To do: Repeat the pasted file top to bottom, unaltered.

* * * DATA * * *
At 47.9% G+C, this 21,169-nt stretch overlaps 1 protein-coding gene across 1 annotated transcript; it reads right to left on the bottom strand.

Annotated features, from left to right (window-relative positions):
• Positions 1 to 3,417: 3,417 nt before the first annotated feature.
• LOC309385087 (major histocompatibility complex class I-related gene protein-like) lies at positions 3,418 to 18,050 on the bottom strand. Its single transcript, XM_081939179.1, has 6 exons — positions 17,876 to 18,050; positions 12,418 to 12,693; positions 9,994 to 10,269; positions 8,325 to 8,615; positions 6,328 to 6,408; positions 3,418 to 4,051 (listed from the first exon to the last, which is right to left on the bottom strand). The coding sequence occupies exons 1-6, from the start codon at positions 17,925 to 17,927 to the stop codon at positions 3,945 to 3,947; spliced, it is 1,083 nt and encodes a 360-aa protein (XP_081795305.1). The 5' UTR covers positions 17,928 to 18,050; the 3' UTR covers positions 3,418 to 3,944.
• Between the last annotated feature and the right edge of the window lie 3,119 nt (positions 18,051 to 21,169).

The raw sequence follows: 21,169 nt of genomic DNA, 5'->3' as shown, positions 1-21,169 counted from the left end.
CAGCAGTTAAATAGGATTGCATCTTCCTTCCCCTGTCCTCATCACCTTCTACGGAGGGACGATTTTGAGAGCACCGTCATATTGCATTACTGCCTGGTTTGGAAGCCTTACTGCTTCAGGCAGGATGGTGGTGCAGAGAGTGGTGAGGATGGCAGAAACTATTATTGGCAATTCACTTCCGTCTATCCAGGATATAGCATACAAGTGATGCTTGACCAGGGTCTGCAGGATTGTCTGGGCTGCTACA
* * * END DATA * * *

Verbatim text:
At 47.9% G+C, this 21,169-nt stretch overlaps 1 protein-coding gene across 1 annotated transcript; it reads right to left on the bottom strand.

Annotated features, from left to right (window-relative positions):
• Positions 1 to 3,417: 3,417 nt before the first annotated feature.
• LOC309385087 (major histocompatibility complex class I-related gene protein-like) lies at positions 3,418 to 18,050 on the bottom strand. Its single transcript, XM_081939179.1, has 6 exons — positions 17,876 to 18,050; positions 12,418 to 12,693; positions 9,994 to 10,269; positions 8,325 to 8,615; positions 6,328 to 6,408; positions 3,418 to 4,051 (listed from the first exon to the last, which is right to left on the bottom strand). The coding sequence occupies exons 1-6, from the start codon at positions 17,925 to 17,927 to the stop codon at positions 3,945 to 3,947; spliced, it is 1,083 nt and encodes a 360-aa protein (XP_081795305.1). The 5' UTR covers positions 17,928 to 18,050; the 3' UTR covers positions 3,418 to 3,944.
• Between the last annotated feature and the right edge of the window lie 3,119 nt (positions 18,051 to 21,169).

The raw sequence follows: 21,169 nt of genomic DNA, 5'->3' as shown, positions 1-21,169 counted from the left end.
CAGCAGTTAAATAGGATTGCATCTTCCTTCCCCTGTCCTCATCACCTTCTACGGAGGGACGATTTTGAGAGCACCGTCATATTGCATTACTGCCTGGTTTGGAAGCCTTACTGCTTCAGGCAGGATGGTGGTGCAGAGAGTGGTGAGGATGGCAGAAACTATTATTGGCAATTCACTTCCGTCTATCCAGGATATAGCATACAAGTGATGCTTGACCAGGGTCTGCAGGATTGTCTGGGCTGCTACA